Jay Short and Peggy Dupey bought Nga Waka from founder and winemaker Roger Parkinson five years ago, and have now appointed a full time general manager and begun plans for a cellar door and doubled vineyard holdings.
Jay and Peggy are professionals with rural backgrounds and a desire to be involved in the work as well as the growth of the business, says Roger, who started Nga Waka in 1988 and has stayed on as winemaker.
“When Jay and Peg bought the place, they also bought the Croft Vineyard at Pirinoa, just south of Martinborough township… The whole idea was that we’d keep producing our 5000 cases for domestic consumption and that the new owners would set up an import company to feed wine into the United States.”
However, while shipping wine to the States is easy, establishing a market there is “a nightmare”, Roger says. “Because an importer can’t be a distributor and the structure of the distribution system in the US also makes it tough”. Despite these challenges, expansion plans have progressed, as have those for a new cellar door, set to open before the end of 2021.
The new owners grow grapes in California and coffee in Hawaii, with clashing harvests for the two crops, so one of their key drivers was to find a vineyard with a harvest that did not coincide. “They looked all around New Zealand and liked the great Pinot Noir from Martinborough and made contact with one of the local real estate agents,” says Roger.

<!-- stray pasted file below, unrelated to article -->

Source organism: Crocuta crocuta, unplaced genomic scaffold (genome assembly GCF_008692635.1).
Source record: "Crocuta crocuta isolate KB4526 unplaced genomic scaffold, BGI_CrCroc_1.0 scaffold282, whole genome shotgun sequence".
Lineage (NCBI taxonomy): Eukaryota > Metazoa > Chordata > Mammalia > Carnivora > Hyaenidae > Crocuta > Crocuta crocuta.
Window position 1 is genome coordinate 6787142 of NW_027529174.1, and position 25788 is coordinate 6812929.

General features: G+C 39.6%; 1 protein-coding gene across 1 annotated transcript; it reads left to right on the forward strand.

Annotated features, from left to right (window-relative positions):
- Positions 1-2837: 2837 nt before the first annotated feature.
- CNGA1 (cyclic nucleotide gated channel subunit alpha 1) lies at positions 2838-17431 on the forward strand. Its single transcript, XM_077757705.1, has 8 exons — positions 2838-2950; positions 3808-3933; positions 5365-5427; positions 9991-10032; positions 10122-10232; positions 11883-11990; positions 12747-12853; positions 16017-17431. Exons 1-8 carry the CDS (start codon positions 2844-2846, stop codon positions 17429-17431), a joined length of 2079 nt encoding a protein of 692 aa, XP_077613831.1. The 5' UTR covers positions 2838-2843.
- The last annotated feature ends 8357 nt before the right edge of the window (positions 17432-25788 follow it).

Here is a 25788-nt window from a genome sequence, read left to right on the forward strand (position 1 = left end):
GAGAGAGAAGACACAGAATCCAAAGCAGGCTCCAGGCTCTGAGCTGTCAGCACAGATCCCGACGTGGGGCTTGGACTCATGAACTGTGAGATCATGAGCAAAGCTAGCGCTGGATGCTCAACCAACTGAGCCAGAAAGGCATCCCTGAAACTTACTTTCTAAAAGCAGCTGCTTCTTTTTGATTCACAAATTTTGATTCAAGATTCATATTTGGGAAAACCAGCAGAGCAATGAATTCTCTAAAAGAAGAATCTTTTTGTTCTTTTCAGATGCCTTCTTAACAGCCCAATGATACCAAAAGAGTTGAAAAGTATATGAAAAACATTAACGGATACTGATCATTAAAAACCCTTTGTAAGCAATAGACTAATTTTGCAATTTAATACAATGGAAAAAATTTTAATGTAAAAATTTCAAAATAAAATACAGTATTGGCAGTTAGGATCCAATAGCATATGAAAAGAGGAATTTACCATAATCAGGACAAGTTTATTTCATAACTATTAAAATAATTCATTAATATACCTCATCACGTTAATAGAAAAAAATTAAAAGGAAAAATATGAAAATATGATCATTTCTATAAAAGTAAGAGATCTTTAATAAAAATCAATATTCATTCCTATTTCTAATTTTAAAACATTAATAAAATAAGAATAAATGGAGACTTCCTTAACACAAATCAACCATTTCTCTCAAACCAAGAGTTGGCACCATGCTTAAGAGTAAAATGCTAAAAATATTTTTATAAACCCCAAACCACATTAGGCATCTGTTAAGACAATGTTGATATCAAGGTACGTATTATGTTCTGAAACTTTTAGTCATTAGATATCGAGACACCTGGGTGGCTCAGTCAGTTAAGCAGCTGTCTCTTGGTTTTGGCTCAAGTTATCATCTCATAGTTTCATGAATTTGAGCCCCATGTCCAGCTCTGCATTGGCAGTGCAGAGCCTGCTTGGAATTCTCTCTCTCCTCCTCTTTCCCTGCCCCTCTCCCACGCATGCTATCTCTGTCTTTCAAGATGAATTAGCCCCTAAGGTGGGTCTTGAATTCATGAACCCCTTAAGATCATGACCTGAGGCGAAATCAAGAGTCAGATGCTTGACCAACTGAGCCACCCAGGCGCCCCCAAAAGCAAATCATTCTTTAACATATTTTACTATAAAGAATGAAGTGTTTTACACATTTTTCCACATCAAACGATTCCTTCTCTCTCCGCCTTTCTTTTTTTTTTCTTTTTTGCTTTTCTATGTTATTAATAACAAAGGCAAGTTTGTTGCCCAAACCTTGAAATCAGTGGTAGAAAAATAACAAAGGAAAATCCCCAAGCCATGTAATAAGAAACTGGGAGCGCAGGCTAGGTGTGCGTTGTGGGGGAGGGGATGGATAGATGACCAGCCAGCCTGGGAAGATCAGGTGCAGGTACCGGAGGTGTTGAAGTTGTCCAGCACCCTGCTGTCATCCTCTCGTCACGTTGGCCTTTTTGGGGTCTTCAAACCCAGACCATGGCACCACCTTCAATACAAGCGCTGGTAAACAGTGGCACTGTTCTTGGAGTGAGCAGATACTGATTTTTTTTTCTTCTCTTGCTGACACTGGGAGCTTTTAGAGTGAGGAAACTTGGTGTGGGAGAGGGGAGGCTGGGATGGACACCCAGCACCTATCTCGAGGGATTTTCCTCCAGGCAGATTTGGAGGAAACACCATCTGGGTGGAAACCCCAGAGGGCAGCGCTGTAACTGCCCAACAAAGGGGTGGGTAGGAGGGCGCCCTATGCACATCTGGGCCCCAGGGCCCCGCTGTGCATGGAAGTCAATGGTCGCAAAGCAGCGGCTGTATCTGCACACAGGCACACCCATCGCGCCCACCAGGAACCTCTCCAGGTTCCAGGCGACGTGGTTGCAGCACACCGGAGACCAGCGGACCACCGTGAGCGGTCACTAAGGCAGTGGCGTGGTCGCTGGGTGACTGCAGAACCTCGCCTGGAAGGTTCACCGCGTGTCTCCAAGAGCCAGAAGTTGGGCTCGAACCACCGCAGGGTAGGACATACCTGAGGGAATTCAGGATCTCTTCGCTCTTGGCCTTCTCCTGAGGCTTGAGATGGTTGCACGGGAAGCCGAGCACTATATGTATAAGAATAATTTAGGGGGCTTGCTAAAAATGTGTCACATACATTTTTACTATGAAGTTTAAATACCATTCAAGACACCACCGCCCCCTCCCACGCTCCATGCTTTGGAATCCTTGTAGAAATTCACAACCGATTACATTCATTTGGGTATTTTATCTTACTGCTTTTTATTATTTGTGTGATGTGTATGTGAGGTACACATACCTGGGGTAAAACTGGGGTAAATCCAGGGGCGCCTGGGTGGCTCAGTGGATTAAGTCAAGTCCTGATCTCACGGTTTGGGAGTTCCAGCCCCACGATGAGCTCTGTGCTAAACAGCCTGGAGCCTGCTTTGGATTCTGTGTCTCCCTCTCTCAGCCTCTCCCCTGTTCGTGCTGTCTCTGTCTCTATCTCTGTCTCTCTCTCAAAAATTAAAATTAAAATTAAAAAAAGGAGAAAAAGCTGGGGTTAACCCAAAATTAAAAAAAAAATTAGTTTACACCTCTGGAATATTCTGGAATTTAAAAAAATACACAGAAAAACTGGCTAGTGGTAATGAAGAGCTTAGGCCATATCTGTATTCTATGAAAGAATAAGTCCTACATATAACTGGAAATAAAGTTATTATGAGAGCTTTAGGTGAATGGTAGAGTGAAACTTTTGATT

One of the biggest changes at Nga Waka is replacing vines originally planted on their own roots in 1998. Some Pinot Noir was replanted in 2015 and is now into its third crop. Mendoza Chardonnay was also replanted with the relatively new 548. There is a small block of Riesling at the front of the winery, in a mixture of plantings, mostly on its own roots.
Riesling is the wine with which Parkinson has carved his name, but has always occupied the smallest part of the winery’s vineyard area. He typically makes a bone-dry Riesling with no residual sugar, modelled on the great Rieslings of South Australia. But in tough years he balances high acidity by allowing a small proportion of residual sugar; 5 grams at most.
“In a leaner year this helps to flesh out the wine a little.” His first Riesling vintage was 1993 and the most surprising was 1998, when it was as ‘hot as Hades’, but the wine has retained elegance, says Roger.
He also takes a less is more approach when it comes to oak in his Chardonnays and Pinot Noirs, in which he will typically use 20 to 25 percent new oak, and sometimes slightly more in his Lease Block Pinot Noir, due to the high quality and intensity of fruit from that leased vineyard. His approach to whole bunch fermentation is similar, with up to 10 percent “if the fruit is in really good condition”, and up to 20 percent on the lease block.
“We’ve been doing that for at least the last five years, and in some years I won’t do any.... All you end up with is overly structured wine without the fruit weight to carry it.”